BASEBALL; Ledezma comes back to bite Sox

BASEBALL; Ledezma comes back to bite Sox

Jim Parker

DETROIT – Left-hander Wilfredo Ledezma is getting a chance with the Detroit Tigers that would still be years away with the Red Sox.

Having never pitched above Class A before this season, Ledezma was plucked from the Boston system by the Tigers in December’s Rule5 draft.

He returned to haunt the organization yesterday by throwing seven shutout innings in his second major league start, leading the Tigers to a 3-0 win over the Red Sox at Comerica Park.

“Definitely, I wanted to pitch well against that team,” said Ledezma, who uses Tigers coach Juan Samuel as an interpreter. “The important thing is I pitched well.”

Signed as a free agent by the Sox in 1998, Ledezma’s rise through the organization was slow.

The native of Venezuela missed all of the 2001 season with a left elbow stress fracture. He missed time last season with a back strain and was twice on the disabled list in 2000 with shoulder and elbow problems.

“I was very frustrated the last two years because I could not do what I wanted,” Ledezma said. “I’m healthy now.”

With a fastball touching 94 mph, Ledezma was solid with a 92- pitch performance that featured 64 strikes. He allowed six hits in seven innings and didn’t walk a batter while striking out two.

“Ledezma threw a great game,” Sox first baseman Kevin Millar said. “The guy has a great arm. He changed speeds all day against us.”

Ledezma has been a pet project for Detroit pitching coach Bob Cluck.

“We made two changes to him,” Cluck said. “We changed his curve so it has a little less bend, and about two weeks ago we added a two- seam fastball from the four-seam fastball he was throwing.”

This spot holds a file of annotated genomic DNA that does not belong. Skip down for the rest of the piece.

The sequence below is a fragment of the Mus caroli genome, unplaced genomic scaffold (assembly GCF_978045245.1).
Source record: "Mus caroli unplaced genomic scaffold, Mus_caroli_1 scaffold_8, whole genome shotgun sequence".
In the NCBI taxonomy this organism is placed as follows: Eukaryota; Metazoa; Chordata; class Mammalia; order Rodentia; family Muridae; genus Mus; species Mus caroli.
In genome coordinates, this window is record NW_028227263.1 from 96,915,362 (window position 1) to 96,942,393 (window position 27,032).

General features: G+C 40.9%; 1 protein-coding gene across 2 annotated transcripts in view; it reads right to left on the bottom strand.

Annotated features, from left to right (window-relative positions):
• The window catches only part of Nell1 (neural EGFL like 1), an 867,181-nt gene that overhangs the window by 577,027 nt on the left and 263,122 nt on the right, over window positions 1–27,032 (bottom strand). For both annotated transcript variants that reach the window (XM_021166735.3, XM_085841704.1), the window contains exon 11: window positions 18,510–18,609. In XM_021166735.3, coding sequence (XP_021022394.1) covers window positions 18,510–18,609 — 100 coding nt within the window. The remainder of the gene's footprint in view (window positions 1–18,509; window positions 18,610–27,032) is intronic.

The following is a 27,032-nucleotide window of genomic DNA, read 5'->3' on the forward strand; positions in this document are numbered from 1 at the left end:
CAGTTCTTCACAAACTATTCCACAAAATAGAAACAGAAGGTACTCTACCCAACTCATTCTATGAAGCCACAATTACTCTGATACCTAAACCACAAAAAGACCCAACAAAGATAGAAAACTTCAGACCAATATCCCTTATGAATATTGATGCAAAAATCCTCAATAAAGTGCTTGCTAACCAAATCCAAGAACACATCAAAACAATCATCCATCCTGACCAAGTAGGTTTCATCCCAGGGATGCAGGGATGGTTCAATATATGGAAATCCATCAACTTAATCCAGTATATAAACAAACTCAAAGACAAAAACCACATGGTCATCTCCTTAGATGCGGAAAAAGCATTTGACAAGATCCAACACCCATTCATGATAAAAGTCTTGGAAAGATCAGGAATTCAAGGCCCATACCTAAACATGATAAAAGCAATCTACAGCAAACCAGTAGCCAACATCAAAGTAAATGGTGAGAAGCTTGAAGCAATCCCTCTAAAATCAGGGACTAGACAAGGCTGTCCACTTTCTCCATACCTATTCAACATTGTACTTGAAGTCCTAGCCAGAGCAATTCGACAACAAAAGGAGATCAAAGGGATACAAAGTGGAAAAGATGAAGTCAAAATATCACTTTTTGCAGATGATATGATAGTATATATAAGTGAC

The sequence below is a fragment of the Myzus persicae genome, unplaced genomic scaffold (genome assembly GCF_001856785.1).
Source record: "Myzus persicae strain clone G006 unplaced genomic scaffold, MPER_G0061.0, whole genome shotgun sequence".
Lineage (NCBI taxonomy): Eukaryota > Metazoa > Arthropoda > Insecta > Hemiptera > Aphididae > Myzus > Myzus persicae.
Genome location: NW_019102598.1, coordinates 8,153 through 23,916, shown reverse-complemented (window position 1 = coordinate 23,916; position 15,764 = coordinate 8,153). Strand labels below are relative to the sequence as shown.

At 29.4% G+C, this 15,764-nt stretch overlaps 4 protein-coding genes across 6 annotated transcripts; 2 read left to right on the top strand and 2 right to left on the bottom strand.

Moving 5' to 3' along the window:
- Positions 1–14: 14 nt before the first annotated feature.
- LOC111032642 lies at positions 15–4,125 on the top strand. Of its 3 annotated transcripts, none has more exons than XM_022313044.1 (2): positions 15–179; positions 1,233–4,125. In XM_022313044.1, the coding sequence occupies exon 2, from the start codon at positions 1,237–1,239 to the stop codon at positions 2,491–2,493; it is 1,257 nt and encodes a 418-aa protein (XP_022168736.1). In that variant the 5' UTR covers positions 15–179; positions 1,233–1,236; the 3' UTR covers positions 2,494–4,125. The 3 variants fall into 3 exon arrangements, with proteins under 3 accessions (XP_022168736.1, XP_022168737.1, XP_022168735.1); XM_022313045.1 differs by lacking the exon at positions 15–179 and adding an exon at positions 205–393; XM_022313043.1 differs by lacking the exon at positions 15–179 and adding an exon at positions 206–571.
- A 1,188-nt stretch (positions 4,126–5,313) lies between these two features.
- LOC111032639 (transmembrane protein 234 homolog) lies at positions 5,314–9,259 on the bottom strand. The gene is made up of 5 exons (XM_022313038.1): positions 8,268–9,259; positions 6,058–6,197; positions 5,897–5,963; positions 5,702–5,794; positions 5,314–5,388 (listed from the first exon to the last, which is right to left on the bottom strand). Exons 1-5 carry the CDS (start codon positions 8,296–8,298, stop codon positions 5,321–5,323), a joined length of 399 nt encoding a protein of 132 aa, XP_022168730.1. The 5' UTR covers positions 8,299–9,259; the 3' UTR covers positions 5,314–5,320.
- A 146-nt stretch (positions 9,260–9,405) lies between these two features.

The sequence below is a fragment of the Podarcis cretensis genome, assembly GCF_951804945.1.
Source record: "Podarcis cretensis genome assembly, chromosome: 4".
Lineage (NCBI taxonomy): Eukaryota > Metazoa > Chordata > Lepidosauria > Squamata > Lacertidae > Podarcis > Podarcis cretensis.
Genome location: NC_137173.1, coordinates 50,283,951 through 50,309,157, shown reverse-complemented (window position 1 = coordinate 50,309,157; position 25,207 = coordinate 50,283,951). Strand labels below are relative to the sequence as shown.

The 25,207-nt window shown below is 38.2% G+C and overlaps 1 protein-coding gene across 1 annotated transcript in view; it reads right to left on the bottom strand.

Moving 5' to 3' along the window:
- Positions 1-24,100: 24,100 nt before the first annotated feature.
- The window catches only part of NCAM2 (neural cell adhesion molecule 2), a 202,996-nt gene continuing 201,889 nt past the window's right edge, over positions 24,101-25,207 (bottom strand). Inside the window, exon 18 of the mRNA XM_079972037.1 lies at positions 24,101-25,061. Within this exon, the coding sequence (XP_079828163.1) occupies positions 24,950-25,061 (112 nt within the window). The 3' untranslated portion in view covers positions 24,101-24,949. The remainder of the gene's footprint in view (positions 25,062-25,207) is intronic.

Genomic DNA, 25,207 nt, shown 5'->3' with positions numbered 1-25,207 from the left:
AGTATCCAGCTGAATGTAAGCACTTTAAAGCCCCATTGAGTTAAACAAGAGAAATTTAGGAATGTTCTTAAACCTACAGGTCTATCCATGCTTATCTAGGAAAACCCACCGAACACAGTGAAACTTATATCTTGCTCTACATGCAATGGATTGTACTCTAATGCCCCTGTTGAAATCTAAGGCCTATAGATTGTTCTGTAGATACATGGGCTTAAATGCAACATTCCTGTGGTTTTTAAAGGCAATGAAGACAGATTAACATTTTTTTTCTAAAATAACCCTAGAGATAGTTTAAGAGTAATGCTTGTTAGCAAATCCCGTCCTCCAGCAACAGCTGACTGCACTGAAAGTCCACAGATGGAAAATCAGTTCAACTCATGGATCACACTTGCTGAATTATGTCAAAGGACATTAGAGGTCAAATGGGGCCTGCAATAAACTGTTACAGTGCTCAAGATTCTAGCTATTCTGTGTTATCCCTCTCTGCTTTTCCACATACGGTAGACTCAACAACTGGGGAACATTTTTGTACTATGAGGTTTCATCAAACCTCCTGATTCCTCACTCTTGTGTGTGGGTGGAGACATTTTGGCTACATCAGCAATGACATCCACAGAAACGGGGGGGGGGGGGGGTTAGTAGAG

The 22-year-old Ledezma has fallen in love with the two-seam pitch.

“My four-seam was very straight,” he said. “The two-seam gives me another pitch in my arsenal.”

Ledezma would never have gotten a chance to pitch this quickly with the Red Sox. With the Tigers, who own baseball’s worst record, the club can afford to experiment.

“He seems very composed out there and that’s not normal for a Rule5 guy,” Tigers manager Alan Trammell said. “I like what I see, but we need to be cautious.”

Trammell noted that Ledezma hung a few offspeed pitches and that 10 of his 21 outs were fly balls. One was a shot by Damian Jackson in the bottom of the fifth inning that Detroit’s Dmitri Young reached over the fence to grab.

“That’s all right here, but you wouldn’t want to make a living doing that,” Trammell said of spacious Comerica Park. “We’ll monitor things over the next couple months and if he keeps us in games, then he’ll stay in the rotation.”

Caption: ON FIRE: Tigers pitcher Wilfredo Ledezma unwinds during the fifth inning yesterday in Detroit’s 3-0 victory over the Red Sox. AP photo

Copyright 2003

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